Because nothing in the record indicates that petitioner's disciplinary conviction resulted in the loss of good-time credits or otherwise lengthened the term of his sentence, petitioner's sole claim for relief is not cognizable in a petition for federal habeas corpus. See Id. at 750. See also Lewis v. Trierweiler, No. 1:16-cv-451, 2016 WL 3027204, at *2 (W.D. Mich. May 27, 2016) (dismissing § 2254 petition where sole claim challenged a disciplinary conviction "[b]ecause the misconduct conviction affected neither the fact nor duration of Petitioner's confinement" and thus "d[id] not raise issues cognizable on habeas review"); Martin v. Tambini, No. 3:07-cv-3857, 2008 WL 750553, at *3 (N.D. Ohio Mar. 19, 2008) (finding petitioner's challenge to his disciplinary conviction was not cognizable in federal habeas corpus where the "disciplinary conviction did not result in the loss of good conduct time or otherwise lengthen the term of his confinement").[1]


1. Respondent's motion to dismiss (Doc. 4) be GRANTED and petitioner's petition for a writ of habeas corpus pursuant to 28 U.S.C. § 2254 (Doc. 5) be DISMISSED without prejudice.
2. A certificate of appealability should not issue with respect to the petition because petitioner has not stated a "viable claim of the denial of a constitutional right" or presented issues that are "adequate to deserve encouragement to proceed further." See Slack, 529 U.S. at 475 (citing Barefoot v. Estelle, 463 U.S. 880, 893 & n.4 (1983)); see also 28 U.S.C. § 2253(c); Fed. R, App. P. 22(b).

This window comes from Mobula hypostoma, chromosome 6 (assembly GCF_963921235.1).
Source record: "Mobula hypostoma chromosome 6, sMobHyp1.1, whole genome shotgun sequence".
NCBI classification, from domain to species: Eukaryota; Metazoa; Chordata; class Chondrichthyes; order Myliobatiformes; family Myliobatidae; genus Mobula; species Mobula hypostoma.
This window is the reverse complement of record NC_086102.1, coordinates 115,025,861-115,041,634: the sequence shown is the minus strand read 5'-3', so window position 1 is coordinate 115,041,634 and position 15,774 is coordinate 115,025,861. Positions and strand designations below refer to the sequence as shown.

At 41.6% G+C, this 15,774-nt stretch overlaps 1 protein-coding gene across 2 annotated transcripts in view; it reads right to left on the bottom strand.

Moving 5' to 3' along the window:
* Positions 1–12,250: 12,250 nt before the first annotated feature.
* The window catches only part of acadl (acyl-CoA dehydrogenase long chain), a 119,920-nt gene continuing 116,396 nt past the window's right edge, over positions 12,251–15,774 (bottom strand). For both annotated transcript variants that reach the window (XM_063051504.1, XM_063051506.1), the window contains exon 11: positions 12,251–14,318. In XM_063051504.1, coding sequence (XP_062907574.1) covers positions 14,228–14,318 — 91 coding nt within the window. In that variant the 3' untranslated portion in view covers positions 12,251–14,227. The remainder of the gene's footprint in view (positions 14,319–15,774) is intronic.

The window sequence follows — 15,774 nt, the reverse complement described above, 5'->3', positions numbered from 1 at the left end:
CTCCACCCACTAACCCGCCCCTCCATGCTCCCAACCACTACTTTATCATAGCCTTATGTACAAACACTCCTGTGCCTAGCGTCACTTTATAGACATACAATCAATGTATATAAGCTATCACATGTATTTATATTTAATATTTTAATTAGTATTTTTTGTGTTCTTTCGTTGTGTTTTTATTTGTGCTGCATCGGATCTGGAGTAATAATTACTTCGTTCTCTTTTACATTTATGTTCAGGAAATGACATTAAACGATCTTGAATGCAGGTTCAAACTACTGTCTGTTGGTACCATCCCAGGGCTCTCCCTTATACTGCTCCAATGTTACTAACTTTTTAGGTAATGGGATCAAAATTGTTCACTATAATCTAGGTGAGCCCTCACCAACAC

3. With respect to any application by petitioner to proceed on appeal in forma pauperis, the Court should certify pursuant to 28 U.S.C. § 1915(a)(3) that an appeal of any Order adopting this Report and Recommendation would not be taken in "good faith," and therefore DENY petitioner leave to appeal in forma pauperis upon a showing of financial necessity. See Fed. R. App. P. 24(a); Kincade v. Sparbnan, 117 F.3d 949, 952 (6th Cir. 1997).


         Pursuant to Fed.R.Civ.P. 72(b), WITHIN 14 DAYS after being served with a copy of the recommended disposition, a party may serve and file specific written objections to the proposed findings and recommendations. This period may be extended further by the Court on timely motion for an extension. Such objections shall specify the portions of the Report objected to and shall be accompanied by a memorandum of law in support of the objections. If the Report and Recommendation is based in whole or in part upon matters occurring on the record at an oral hearing, the objecting party shall promptly arrange for the transcription of the record, or such portions of it as all parties may agree upon, or the Magistrate Judge deems sufficient, unless the assigned District Judge otherwise directs. A party may respond to another party's objections WITHIN 14 DAYS ...